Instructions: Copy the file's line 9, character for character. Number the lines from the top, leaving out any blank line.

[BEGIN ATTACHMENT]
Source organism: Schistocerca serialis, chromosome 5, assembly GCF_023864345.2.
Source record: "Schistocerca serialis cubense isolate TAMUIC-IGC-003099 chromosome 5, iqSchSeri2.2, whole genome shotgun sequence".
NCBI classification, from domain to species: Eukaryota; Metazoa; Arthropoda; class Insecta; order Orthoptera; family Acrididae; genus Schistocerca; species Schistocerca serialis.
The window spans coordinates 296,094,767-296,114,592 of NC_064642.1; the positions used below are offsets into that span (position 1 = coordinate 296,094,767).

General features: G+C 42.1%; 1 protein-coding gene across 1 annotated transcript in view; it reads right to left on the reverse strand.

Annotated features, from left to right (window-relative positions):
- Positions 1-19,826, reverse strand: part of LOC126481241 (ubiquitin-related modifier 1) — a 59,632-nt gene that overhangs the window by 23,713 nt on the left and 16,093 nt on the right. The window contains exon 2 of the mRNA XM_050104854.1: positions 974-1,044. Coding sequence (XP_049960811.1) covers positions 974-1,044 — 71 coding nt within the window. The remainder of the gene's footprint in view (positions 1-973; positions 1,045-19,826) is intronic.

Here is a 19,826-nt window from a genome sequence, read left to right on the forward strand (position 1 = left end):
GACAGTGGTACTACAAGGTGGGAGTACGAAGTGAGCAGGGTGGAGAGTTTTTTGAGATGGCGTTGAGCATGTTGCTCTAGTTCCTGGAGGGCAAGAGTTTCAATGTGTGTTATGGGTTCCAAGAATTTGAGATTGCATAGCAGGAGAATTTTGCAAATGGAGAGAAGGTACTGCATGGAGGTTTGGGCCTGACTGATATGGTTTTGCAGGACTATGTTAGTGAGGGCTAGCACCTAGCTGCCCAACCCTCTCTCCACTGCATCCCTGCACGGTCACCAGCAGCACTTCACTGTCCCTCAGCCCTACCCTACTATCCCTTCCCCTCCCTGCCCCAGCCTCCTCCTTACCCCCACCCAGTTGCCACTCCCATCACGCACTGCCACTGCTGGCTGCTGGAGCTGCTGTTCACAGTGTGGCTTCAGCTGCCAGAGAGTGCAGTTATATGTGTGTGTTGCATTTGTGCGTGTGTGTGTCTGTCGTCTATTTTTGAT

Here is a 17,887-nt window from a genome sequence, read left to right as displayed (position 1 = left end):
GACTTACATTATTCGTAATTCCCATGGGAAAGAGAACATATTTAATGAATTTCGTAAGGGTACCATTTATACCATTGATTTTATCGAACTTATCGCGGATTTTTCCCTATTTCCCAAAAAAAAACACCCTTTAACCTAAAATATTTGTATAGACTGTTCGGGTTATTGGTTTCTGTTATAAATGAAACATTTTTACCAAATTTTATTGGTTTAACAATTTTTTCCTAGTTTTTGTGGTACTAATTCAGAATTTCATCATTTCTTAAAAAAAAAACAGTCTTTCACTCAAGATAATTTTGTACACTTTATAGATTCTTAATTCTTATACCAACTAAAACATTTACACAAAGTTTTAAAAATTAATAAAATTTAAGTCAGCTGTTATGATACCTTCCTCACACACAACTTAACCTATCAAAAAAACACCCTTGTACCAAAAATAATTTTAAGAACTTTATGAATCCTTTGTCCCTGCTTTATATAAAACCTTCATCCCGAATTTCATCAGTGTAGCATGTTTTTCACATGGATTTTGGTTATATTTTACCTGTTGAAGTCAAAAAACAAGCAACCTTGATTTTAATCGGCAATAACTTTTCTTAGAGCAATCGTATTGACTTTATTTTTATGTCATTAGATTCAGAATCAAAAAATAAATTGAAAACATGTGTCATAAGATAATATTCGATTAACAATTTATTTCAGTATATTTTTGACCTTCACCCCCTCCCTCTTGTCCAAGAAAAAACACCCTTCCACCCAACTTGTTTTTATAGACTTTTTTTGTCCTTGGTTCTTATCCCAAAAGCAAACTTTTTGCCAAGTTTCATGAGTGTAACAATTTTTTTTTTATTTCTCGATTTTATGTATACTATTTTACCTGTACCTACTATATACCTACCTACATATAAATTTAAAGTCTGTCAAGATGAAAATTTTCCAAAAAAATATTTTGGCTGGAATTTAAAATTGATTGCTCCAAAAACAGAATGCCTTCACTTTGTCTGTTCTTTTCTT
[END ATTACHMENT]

GACAGTGGTACTACAAGGTGGGAGTACGAAGTGAGCAGGGTGGAGAGTTTTTTGAGATGGCGTTGAGCATGTTGCTCTAGTTCCTGGAGGGCAAGAGTTTCAATGTGTGTTATGGGTTCCAAGAATTTGAGATTGCATAGCAGGAGAATTTTGCAAATGGAGAGAAGGTACTGCATGGAGGTTTGGGCCTGACTGATATGGTTTTGCAGGACTATGTTAGTGAGGGCTAGCACCTAGCTGCCCAACCCTCTCTCCACTGCATCCCTGCACGGTCACCAGCAGCACTTCACTGTCCCTCAGCCCTACCCTACTATCCCTTCCCCTCCCTGCCCCAGCCTCCTCCTTACCCCCACCCAGTTGCCACTCCCATCACGCACTGCCACTGCTGGCTGCTGGAGCTGCTGTTCACAGTGTGGCTTCAGCTGCCAGAGAGTGCAGTTATATGTGTGTGTTGCATTTGTGCGTGTGTGTGTCTGTCGTCTATTTTTGAT